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A portal system is one, which by definition, begins and ends with capillaries. The major portal system in humans is one in which the capillaries originate in the mesentery of the intestines and spleen and end in the hepatic sinusoids. Capillaries of the superior mesenteric and splenic veins supply the portal vein with a nutrient- and hormone-rich blood supply. The partially oxygenated portal venous blood supplements the oxygenated hepatic arterial flow to give the liver unique protection against hypoxia. Blood flow from the hepatic artery and portal vein is well coordinated to maintain consistent flow and explains the ability of the liver to withstand thrombosis of either of these major vascular structures. This well-regulated blood flow in conjunction with the very low resistance found in the portal system results in a low baseline portal pressure in healthy individuals.
Inherited cholestasis of hepatocellular origin has long been described in the neonate or during the first year of life . Many of these infants were categorized as having idiopathic neonatal hepatitis after biliary atresia, metabolic diseases, and congenital infections were excluded . The prognosis in familial cholestasis was poor compared with sporadic cholestasis that sometimes had an identifiable etiology. As the clinical and genotypic heterogeneity of these inherited disorders has become apparent, it is now recognized that patients may present initially and progress to end-stage liver disease at ages ranging from infancy to adulthood [3, 4].There may be significant overlap in clinical features such as intense pruritus and a low serum concentration of gamma-glutamyltransferase (GGT). The histopathology, immunohistochemical staining, and hepatic ultrastructure may provide additional diagnostic clues as to the underlying defect. However, next generation sequencing including use of targeted gene panels has proven of great value in rapidly and reliably discriminating cholestatic diseases of childhood, may suggest therapy with varying success based on the genotype of the patient, and has advanced our understanding of molecular mechanisms of bile secretion and acquired cholestasis . It is not surprising that, so far, mutations in three genes encoding ATP-dependent transport proteins localized to the canalicular membrane that result in progressive cholestasis and liver injury have been discovered. The features of these disorders are compared in Table 13.1. Other genes encoding proteins involved in membrane transport, vesicular trafficking, and integrity of the cell junction may also be mutated in some patients. Mutations in the genes responsible for PFIC may be found in some adults with cryptogenic cholestasis and women with cholestasis of pregnancy including in the heterozygous state . Owing to an immaturity of hepatic excretory function, cholestasis may occasionally occur in inherited diseases because of systemic illness rather than a primary defect in the liver (see Table 9.1). These disorders will not be considered in this review.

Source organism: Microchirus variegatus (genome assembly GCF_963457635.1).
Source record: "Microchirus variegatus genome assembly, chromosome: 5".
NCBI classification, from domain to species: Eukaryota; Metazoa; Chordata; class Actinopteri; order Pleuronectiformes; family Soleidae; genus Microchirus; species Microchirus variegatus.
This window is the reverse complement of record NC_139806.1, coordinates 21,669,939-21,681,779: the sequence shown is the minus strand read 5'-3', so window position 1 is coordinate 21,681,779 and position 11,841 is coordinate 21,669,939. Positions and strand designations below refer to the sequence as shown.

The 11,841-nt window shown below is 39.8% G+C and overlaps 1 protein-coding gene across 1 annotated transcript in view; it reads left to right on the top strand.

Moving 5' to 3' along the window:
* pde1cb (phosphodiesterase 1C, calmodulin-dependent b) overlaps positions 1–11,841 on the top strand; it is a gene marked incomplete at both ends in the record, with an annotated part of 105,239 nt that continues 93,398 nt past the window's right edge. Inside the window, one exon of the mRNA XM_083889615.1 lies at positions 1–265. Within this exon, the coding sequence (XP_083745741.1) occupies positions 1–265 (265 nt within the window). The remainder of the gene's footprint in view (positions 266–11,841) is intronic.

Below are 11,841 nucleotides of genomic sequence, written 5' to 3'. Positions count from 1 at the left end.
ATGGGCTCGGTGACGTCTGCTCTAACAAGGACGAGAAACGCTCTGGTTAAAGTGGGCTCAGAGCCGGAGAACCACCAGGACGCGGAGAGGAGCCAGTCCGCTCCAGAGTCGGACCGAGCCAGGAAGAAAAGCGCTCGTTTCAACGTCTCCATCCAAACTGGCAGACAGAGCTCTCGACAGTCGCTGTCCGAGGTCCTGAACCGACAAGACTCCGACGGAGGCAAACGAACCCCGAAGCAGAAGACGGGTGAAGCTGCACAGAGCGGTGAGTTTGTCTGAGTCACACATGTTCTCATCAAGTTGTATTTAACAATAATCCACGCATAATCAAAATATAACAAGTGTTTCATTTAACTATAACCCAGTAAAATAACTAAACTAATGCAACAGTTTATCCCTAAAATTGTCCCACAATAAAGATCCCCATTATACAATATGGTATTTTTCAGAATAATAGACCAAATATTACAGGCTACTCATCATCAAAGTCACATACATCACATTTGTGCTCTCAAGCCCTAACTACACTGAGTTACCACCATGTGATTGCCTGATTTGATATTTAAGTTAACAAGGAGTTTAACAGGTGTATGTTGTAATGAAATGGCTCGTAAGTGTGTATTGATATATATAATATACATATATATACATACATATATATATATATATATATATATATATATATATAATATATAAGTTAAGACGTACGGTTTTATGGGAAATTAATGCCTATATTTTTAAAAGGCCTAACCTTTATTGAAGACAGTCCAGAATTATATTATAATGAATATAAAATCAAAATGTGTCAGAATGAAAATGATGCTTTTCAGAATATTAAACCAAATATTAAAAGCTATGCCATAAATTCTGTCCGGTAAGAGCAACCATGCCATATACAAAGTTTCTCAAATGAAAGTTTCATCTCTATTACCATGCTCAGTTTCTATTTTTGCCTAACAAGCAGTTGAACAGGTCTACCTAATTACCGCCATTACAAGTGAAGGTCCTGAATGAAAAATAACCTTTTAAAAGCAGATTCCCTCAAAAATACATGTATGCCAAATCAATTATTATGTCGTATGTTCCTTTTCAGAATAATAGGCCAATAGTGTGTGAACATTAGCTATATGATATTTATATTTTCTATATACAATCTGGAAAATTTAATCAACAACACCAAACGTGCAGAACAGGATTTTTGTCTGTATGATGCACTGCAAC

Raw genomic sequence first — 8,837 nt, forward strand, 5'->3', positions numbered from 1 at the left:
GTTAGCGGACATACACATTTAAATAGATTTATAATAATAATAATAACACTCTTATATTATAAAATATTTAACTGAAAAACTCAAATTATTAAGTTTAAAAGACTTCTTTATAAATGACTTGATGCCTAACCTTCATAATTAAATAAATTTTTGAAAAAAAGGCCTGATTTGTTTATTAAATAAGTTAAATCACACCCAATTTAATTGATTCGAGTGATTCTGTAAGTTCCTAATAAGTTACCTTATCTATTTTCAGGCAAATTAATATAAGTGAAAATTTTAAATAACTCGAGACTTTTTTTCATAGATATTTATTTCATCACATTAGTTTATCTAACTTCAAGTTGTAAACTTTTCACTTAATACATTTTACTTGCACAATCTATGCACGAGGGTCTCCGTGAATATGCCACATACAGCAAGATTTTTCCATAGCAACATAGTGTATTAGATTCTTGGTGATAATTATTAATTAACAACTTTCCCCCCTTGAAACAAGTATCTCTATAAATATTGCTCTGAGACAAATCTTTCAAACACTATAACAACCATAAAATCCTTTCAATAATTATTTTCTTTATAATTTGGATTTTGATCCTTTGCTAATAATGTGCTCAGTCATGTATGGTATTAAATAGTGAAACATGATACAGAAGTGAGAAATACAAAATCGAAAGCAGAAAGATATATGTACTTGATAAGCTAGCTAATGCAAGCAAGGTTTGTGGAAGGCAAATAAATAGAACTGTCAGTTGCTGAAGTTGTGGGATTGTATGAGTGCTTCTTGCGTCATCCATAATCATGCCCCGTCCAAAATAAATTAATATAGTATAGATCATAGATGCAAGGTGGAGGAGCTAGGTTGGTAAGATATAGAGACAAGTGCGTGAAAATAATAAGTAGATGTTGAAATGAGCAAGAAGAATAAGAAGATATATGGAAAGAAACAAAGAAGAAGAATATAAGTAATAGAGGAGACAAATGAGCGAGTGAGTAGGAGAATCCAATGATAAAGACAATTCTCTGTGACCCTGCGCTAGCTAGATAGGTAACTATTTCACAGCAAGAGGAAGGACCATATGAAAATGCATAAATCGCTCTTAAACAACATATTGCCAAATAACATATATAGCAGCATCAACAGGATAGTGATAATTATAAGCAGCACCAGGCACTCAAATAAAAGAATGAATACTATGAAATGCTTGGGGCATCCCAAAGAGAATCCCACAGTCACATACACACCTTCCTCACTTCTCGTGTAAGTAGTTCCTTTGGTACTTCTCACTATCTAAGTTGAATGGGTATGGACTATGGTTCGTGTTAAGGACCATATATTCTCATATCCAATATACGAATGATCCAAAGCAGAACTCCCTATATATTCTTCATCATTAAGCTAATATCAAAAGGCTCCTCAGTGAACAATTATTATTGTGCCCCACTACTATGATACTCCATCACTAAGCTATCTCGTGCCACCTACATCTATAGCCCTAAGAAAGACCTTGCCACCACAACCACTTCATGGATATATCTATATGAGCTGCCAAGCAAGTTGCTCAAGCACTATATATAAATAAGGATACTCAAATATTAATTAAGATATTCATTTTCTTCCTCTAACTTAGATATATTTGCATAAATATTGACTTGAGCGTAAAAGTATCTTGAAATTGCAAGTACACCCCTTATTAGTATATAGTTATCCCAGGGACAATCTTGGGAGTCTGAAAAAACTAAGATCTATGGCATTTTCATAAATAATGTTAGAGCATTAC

Attentional bias to threat has been implicated as a cognitive mechanism in anxiety disorders for youth. Yet, prior studies documenting this bias have largely relied on a method with questionable reliability (i.e. dot-probe task) and small samples, few of which included adolescents. The current study sought to address such limitations by examining relations between anxiety – both clinically diagnosed and dimensionally rated – and attentional bias to threat.
The study included a community sample of adolescents and employed eye-tracking methodology intended to capture possible biases across the full range of both automatic (i.e. vigilance bias) and controlled attentional processes (i.e. avoidance bias, maintenance bias). We examined both dimensional anxiety (across the full sample; n = 215) and categorical anxiety in a subset case-control analysis (n = 100) as predictors of biases.
Findings indicated that participants with an anxiety disorder oriented more slowly to angry faces than matched controls. Results did not suggest a greater likelihood of initial orienting to angry faces among our participants with anxiety disorders or those with higher dimensional ratings of anxiety. Greater anxiety severity was associated with greater dwell time to neutral faces.
This is the largest study to date examining eye-tracking metrics of attention to threat among healthy and anxious youth. Findings did not support the notion that anxiety is characterized by heightened vigilance or avoidance/maintenance of attention to threat. All effects detected were extremely small. Links between attention to threat and anxiety among adolescents may be subtle and highly dependent on experimental task dimensions.
Years of sport participation (YoP) is conventionally used to estimate cumulative repetitive head impacts (RHI) experienced by contact sport athletes. The relationship of this measure to other estimates of head impact exposure and the potential associations of these measures with neurobehavioral functioning are unknown. We investigated the association between YoP and the Head Impact Exposure Estimate (HIEE), and whether associations between the two estimates of exposure and neurobehavioral functioning varied.
Former American football players (N = 58; age = 37.9 ± 1.5 years) completed in-person evaluations approximately 15 years following sport discontinuation. Assessments consisted of neuropsychological assessment and structured interviews of head impact history (i.e., HIEE). General linear models were fit to test the association between YoP and the HIEE, and their associations with neurobehavioral outcomes.